Sitting on his bunk in a nursing home on the edge of this Mexican border town, Jesus Valenzuela talks of how he has been left behind by his family.
In his six months at La Divina Providencia, after being shifted from the care of one family member to another, and finally to a neighbor, Mr. Valenzuela has received two visits from a daughter who lives in town. All the rest of his family have moved up north, to California.
"My family, they don't want me," says Valenzuela, a fiftyish former factory worker who lost his job because of health problems. Now to pass the time he helps out around the grounds, watering plants, guarding the gate, and watching children from La Divina's orphanage seesaw.
In a country that reveres family as much as Mexico, stories like Valenzuela's are not just heartbreaking. They are a sign of a growing rift in the Mexican family unit, and a byproduct of the economic pull that brings thousands of Mexicans to the North each year in search of jobs.
It's a problem that is being complicated by the growing effectiveness of the US Border Patrol. For years, Mexicans who entered the US illegally would go home several times a year to visit loved ones. Now, because of the fear of being caught when they reenter, many don't go back at all, often leaving behind grandparents, wives, and even infant children.
"In some respects, this is probably the tip of the iceberg," says Peter Ward, a sociologist at the University of Texas in Austin who has studied the effects of immigration on families left behind. "Mexican families tend to look after their own, and despite the poverty of the last [300 years, family networks] have considerable resources to overcome extremity. But in the '90s, the capacity of this informal social services network is eroding."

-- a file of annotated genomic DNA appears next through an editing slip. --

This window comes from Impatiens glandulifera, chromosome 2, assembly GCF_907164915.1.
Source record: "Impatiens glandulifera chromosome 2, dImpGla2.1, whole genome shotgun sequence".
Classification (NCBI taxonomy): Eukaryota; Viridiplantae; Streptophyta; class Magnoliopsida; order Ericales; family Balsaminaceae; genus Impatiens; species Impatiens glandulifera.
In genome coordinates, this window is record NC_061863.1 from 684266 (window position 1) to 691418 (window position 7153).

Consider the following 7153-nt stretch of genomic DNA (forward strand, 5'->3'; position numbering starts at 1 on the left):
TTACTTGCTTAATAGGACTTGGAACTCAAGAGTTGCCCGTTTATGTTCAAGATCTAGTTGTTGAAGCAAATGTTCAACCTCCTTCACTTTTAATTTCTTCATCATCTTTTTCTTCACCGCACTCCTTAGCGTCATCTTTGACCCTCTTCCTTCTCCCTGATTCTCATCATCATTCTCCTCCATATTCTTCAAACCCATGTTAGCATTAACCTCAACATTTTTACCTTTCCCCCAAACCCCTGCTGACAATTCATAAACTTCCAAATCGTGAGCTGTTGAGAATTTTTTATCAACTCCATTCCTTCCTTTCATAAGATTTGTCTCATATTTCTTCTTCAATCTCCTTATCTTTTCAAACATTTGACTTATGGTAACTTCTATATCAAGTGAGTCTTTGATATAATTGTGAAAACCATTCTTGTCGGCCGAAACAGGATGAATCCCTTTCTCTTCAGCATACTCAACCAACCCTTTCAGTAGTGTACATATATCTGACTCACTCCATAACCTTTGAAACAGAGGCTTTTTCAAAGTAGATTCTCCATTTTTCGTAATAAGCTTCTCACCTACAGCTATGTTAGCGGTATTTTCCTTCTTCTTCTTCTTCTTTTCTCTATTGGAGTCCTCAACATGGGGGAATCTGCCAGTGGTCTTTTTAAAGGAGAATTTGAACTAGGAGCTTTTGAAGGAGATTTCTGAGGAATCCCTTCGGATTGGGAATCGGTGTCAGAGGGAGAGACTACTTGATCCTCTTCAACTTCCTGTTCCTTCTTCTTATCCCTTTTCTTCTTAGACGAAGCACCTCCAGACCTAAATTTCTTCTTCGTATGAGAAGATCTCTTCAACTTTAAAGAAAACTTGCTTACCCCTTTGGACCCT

Just how big the problem is remains unknown, measured largely by anecdotes both along the border and deep in the Mexican interior. But considering Border Patrol estimates there are as many as 6 million undocumented immigrants living in the US, the majority of them Mexicans, it's a vast problem - one that is putting growing strains on Mexican family-service agencies.
Immigration, legal and otherwise, is just one factor that is changing the nature of Mexico's family-oriented society. Industrialization over the past 60 years has caused many young families to leave their villages for jobs in the big city. Now the economic pull of the booming US economy is drawing many of these same families up north, or pulling them apart one member at a time.
"The experience of separation has had a major impact on Mexican families," says Ruben Hernandez, a sociologist at the University of Pennsylvania. Women must raise their families alone as their husbands leave for the US. The elderly, who once could count on family to care for them and often still get monthly checks from relatives in the US, are now simply left alone. "It's been the family that has been the real safety net in Mexico. The fact that an elderly person is not included is a sign that this safety net is falling apart."